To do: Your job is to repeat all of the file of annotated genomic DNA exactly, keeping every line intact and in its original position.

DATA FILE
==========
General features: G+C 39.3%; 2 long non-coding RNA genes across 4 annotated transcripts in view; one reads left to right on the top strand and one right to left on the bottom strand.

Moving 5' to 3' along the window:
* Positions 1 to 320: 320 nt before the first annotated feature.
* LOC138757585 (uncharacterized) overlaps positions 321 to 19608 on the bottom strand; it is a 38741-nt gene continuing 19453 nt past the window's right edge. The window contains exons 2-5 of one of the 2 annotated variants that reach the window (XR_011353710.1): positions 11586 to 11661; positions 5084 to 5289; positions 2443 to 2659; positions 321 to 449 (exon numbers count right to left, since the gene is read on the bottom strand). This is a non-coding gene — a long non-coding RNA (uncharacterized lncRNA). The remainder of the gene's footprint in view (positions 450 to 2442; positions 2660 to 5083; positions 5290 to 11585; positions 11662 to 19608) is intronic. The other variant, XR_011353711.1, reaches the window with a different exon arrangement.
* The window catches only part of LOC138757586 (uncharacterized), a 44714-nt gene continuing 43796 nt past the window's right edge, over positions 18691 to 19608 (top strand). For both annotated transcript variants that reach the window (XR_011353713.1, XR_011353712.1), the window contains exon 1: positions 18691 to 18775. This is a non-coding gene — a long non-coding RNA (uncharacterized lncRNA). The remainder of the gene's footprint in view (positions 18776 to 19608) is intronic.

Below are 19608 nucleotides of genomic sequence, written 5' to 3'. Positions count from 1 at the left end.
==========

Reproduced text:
General features: G+C 39.3%; 2 long non-coding RNA genes across 4 annotated transcripts in view; one reads left to right on the top strand and one right to left on the bottom strand.

Moving 5' to 3' along the window:
* Positions 1 to 320: 320 nt before the first annotated feature.
* LOC138757585 (uncharacterized) overlaps positions 321 to 19608 on the bottom strand; it is a 38741-nt gene continuing 19453 nt past the window's right edge. The window contains exons 2-5 of one of the 2 annotated variants that reach the window (XR_011353710.1): positions 11586 to 11661; positions 5084 to 5289; positions 2443 to 2659; positions 321 to 449 (exon numbers count right to left, since the gene is read on the bottom strand). This is a non-coding gene — a long non-coding RNA (uncharacterized lncRNA). The remainder of the gene's footprint in view (positions 450 to 2442; positions 2660 to 5083; positions 5290 to 11585; positions 11662 to 19608) is intronic. The other variant, XR_011353711.1, reaches the window with a different exon arrangement.
* The window catches only part of LOC138757586 (uncharacterized), a 44714-nt gene continuing 43796 nt past the window's right edge, over positions 18691 to 19608 (top strand). For both annotated transcript variants that reach the window (XR_011353713.1, XR_011353712.1), the window contains exon 1: positions 18691 to 18775. This is a non-coding gene — a long non-coding RNA (uncharacterized lncRNA). The remainder of the gene's footprint in view (positions 18776 to 19608) is intronic.

Below are 19608 nucleotides of genomic sequence, written 5' to 3'. Positions count from 1 at the left end.